Nutrients were sampled in 100 mL plastic bottles and preserved with sulfuric acid. Samples for Alkalinity (Alk) and Total Inorganic Carbon (TIC) were preserved with mercury chloride. Water samples for Hg species analysis were collected in 250 mL fluorinated polyethylene (FLPE) bottles [Braaten et al., 2014]. pH was measured immediately after sampling with a pH-meter, and the electrode was calibrated before each measurement. Samples for carbonate system, nutrients,and mercury forms were measured in Norwegian Institute for Water Research (NIVA), Oslo; forms of total metals were measured in Zubov State Oceanographic Institute, Moscow. The measurements of alkalinity and TIC were performed at NIVA using the techniques described in Dickson et al. [2007]. The pH data were also calculated as a function of alkalinity and TIC with the co2sys tool (Lewis and Wallace, 1998, models.html). The total concentration of metals was measured using the method of atomic absorption with direct electrothermal atomization of samples according to reference documents RD 52.24.377-2008 and RD 52.10.778-2013 developed in Roshydromet [Hydrometeoizdat, 1993].


The results of the experiment show that the possible changes in seawater composition are connected to the permafrost thawing.

Fig 2
Figure 2
Fig 3
Figure 3
Fig 4
Figure 4
Fig 5
Figure 5

Figure 2, Figure 3, Figure 4, and Figure 5 demonstrate concentration changes of the chemical parameters examined in this study in 1 liter of the sea water after adding 1 g of permafrost. The concentration of phosphates increased from 0.36 to 1.36 $\mu$M during the first 3 hours. After that, it was steadily decreasing until it reached 0.60 $\mu$M at the 24-hour mark (Figure 2). The concentration of nitrites and nitrates increased from 1.0 to 2.14 $\mu$M before concentration started to decline after the 3-hour mark and reached 1.57 $\mu$M after 24 hours. A similar trend was seen in silicon: the concentration started at 11.0 $\mu$M then it reached 61.0 $\mu$M after 3 hours before decreasing to 29.5 $\mu$M after 24 hours. Therefore, nutrients show a clear enrichment with a maximum after 3 hours, and the decline of concentrations afterward.

Alkalinity and Total Inorganic Carbon had minimum values in the 3 hours sample then the content increased. It should be pointed out, that the first measurement of the initial seawater was taken without permafrost. The addition of permafrost should have lowered the salinity of the sample, and therefore the TIC content (as one of the main ion) and Alk, as can be seen in Figure 3. After 24 hours Alk and TIC increased and reached concentrations close to the initial ones. Values of pH decreased from 8.40 to 7.50 after 24 hours (the signal was more clearly seen in the pH calculated as a function of Alk and TIC than the measured with a pH meter). The concentration of total Hg in the first sample was minimum and equaled 2.1 ng/L, at 3-hour mark it reached 11.6 ng/L, then after decreasing to 5.0 ng/L it continued to raise up to 12.2 ng/L. Me–Hg, on the other hand, did not show a clear trend. Pb reached its maximum of 10 ng/L after 12 hours; the highest concentration of Cu was measured at the 3-hour mark however it continued to increase after 6 hours. Ni concentration also reached its maximum in the 3-hour sample and later decreased to 13 ng/L. The highest concentration of Mn (2700 ng/L) was measured at the same time as Ni and Cu; after 24 hours it equaled 660 ng/L; Zn showed its maximum of 80 ng/L in 12-hour sample, Fe concentration reached a maximum of 81,000 ng/L at 3-hour mark, Al had two peaks at 3 (8900 ng/L) and 12 (9800 ng/L) hours and it decreased to 6500 ng/L at the end of the experiment. Consequently, concentrations of the total metals generally increased during the experiment with the exception of cadmium, which concentration was below the detection limit in all samples.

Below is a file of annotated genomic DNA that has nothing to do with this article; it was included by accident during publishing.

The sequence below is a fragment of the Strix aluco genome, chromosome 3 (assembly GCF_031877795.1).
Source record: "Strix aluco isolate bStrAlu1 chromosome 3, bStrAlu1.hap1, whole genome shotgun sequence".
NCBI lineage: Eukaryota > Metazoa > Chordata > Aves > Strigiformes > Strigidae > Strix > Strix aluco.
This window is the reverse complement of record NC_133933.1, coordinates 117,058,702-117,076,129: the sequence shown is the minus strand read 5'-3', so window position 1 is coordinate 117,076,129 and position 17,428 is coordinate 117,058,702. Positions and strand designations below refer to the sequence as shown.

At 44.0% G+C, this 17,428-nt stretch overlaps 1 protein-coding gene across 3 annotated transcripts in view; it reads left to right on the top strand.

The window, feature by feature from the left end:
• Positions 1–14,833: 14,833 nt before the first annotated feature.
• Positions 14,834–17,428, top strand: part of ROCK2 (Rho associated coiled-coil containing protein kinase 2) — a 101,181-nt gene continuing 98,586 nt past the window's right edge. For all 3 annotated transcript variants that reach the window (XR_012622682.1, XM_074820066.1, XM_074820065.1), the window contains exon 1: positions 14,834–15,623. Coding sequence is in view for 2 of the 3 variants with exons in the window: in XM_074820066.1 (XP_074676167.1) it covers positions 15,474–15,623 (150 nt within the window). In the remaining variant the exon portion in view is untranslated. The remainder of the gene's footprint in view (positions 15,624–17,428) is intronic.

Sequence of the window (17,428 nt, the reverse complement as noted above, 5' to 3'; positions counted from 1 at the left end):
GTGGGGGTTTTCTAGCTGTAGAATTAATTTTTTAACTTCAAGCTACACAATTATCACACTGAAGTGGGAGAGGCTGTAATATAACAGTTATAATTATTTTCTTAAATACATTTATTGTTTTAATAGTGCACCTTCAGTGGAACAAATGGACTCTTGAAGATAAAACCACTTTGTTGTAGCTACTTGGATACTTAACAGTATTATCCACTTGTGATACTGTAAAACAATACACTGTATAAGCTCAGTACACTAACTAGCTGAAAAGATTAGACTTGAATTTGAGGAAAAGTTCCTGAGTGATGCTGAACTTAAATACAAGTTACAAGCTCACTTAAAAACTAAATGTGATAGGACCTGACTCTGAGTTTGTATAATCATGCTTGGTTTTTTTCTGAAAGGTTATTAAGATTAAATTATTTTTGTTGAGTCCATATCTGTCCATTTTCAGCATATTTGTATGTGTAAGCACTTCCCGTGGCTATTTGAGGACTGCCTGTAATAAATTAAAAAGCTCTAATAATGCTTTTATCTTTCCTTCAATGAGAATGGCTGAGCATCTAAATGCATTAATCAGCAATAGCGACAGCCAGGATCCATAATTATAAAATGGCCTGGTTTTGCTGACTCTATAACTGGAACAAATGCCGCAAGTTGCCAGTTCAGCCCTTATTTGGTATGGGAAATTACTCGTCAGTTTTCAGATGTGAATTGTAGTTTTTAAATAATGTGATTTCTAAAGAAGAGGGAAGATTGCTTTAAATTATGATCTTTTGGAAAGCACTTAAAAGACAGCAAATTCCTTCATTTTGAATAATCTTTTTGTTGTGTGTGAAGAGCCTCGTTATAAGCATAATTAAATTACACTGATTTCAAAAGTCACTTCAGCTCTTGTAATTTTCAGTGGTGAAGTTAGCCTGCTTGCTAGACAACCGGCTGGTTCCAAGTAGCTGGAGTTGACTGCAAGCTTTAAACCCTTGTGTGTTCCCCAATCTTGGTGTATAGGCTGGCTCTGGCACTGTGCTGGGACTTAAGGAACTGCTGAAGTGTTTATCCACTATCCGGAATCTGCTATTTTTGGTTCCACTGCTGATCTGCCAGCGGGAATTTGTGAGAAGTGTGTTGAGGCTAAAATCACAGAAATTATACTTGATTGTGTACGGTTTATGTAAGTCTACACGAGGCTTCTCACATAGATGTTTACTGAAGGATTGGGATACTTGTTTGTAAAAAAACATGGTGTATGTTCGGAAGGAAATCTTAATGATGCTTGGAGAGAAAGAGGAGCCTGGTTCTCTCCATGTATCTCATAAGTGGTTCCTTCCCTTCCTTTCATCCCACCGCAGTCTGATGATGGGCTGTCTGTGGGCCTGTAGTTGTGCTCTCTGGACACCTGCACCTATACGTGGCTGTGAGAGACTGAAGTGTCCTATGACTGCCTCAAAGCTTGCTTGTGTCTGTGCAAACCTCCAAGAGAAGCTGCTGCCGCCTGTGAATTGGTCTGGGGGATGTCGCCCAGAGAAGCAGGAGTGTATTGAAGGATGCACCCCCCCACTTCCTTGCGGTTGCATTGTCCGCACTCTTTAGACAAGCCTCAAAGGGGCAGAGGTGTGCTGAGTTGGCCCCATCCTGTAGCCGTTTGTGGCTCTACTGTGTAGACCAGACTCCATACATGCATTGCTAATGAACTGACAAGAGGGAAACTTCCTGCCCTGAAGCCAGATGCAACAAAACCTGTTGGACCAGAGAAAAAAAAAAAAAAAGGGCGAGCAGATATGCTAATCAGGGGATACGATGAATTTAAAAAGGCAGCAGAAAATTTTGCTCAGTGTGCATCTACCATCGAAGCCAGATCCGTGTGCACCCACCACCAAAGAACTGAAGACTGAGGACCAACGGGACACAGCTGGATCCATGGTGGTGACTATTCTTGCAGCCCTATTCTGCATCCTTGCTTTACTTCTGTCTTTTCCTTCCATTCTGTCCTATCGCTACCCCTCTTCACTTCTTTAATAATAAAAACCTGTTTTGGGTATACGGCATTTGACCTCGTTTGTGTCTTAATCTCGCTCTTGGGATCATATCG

The way permafrost thawing affects the Arctic ecosystem is currently an understudied field that requires attention. The effects are currently not included in global climate models as parameterization is difficult because of lack of process-based understanding. New experiments, like the one presented in this study that improve our understanding of the biogeochemical and carbonate system parameters, as well as metals, are therefore, very important. The data on the content of metals in permafrost are very rare, although the data from previous experiments exist on nutrients which can be compared to our results.

For nutrients, our experiment showed the maximum rates of release from 1 g of permafrost during the 1st 3 hours of phosphate 0.16 $\mu$mol P g WW$^{-1}$ d$^{-1}$, nitrate 0.16 $\mu$mol N g WW$^{-1}$ d$^{-1}$ and silica 8 $\mu$mol Si g WW$^{-1}$ d$^{-1}$. During our experiment, we did not measure carbon directly, but the Redfield based calculations can provide the rate of carbon release from 1 to 10 $\mu$mol C g WW$^{-1}$ d$^{-1}$.